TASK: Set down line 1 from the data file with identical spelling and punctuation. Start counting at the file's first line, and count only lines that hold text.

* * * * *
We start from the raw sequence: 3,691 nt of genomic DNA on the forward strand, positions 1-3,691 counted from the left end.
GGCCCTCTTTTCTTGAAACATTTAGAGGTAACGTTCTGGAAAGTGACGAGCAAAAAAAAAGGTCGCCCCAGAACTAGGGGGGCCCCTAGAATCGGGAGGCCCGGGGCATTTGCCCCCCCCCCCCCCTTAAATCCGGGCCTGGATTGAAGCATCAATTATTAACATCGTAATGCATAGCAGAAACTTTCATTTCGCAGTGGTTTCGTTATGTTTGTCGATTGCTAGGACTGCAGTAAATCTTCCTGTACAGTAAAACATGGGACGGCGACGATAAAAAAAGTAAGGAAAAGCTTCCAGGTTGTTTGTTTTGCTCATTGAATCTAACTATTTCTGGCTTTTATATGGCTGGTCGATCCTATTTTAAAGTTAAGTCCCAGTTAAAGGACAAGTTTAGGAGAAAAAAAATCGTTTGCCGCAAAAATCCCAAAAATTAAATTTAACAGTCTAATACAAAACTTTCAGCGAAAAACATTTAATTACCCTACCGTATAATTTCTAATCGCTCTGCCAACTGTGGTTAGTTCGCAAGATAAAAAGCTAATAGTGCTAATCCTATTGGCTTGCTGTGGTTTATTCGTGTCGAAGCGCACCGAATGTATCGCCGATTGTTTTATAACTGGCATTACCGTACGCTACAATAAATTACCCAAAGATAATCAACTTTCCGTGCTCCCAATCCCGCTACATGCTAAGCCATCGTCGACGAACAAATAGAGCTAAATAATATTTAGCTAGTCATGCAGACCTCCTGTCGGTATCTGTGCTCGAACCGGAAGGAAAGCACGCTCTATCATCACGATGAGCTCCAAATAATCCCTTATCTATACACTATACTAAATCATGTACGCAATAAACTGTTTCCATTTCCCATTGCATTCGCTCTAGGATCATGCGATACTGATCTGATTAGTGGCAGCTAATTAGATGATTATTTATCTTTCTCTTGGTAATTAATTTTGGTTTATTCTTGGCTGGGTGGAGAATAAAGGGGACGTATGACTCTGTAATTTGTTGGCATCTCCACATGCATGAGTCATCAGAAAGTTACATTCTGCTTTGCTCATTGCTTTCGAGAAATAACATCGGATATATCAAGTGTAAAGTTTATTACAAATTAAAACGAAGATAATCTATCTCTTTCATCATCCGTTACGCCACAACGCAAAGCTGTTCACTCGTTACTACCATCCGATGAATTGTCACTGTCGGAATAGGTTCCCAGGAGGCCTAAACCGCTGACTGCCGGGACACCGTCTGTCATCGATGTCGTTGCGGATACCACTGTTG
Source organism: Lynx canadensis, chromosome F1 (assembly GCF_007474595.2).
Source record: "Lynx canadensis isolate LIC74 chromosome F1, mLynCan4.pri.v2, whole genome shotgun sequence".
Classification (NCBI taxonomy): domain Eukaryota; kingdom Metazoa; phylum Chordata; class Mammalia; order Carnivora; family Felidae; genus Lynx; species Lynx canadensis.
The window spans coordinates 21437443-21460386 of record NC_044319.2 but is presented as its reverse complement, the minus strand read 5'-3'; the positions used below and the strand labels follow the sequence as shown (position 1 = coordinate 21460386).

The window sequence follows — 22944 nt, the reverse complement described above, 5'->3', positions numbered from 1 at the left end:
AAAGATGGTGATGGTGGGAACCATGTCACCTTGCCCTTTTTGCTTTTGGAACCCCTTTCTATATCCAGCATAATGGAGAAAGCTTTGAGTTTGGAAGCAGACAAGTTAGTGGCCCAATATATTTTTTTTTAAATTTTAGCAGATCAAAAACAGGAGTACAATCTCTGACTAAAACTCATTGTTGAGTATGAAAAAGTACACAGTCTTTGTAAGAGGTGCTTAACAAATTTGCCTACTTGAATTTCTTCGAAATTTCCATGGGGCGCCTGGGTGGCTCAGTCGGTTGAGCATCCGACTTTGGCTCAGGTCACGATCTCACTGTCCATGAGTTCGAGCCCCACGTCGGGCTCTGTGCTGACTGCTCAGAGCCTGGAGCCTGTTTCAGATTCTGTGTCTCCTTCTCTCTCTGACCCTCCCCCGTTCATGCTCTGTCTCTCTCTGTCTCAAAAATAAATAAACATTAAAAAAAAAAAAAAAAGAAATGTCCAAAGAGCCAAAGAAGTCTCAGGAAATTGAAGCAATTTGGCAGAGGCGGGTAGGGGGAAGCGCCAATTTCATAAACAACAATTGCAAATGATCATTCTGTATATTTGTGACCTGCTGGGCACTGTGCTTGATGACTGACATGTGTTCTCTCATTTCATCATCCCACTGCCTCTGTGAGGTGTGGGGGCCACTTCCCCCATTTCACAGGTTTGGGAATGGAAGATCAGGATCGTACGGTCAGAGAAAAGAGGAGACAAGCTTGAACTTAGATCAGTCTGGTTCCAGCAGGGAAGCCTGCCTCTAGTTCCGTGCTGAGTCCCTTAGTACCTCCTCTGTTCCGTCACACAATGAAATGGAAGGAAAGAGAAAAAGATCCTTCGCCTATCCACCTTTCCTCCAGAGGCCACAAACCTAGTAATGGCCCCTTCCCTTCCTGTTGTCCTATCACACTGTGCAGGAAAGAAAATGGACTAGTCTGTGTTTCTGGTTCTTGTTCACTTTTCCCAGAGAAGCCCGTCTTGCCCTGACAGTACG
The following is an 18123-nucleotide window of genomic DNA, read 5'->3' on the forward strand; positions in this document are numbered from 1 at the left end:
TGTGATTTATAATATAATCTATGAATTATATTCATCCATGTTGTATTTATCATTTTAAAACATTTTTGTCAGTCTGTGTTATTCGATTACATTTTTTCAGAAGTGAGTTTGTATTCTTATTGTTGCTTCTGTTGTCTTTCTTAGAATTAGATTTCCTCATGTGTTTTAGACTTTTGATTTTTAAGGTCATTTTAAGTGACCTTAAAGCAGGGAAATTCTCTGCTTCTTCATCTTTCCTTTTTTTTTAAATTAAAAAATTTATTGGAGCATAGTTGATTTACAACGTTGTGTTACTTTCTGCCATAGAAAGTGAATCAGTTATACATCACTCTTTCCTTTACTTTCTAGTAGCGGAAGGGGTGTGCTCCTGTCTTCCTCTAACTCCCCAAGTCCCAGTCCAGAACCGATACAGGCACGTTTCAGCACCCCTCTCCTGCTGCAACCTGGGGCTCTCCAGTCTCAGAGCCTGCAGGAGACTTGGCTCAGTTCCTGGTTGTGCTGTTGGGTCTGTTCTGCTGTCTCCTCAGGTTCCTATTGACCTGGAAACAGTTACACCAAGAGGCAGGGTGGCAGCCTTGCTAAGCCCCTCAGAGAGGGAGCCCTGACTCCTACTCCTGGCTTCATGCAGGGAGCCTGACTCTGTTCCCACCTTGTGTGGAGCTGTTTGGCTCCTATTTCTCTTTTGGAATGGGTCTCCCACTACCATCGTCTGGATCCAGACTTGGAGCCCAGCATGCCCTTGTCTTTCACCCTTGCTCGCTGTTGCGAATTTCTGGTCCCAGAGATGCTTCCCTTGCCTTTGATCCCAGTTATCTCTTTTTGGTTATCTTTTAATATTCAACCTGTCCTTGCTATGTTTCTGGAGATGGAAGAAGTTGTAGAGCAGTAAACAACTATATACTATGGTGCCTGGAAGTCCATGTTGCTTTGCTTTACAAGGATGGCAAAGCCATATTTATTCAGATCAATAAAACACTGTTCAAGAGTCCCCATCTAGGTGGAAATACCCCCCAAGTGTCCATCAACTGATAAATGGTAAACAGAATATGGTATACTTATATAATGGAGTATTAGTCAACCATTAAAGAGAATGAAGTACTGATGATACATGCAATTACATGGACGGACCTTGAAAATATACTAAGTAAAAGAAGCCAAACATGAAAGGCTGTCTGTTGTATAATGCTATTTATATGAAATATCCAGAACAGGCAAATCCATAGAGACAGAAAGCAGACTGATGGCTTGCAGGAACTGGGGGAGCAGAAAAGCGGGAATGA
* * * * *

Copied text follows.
We start from the raw sequence: 3,691 nt of genomic DNA on the forward strand, positions 1-3,691 counted from the left end.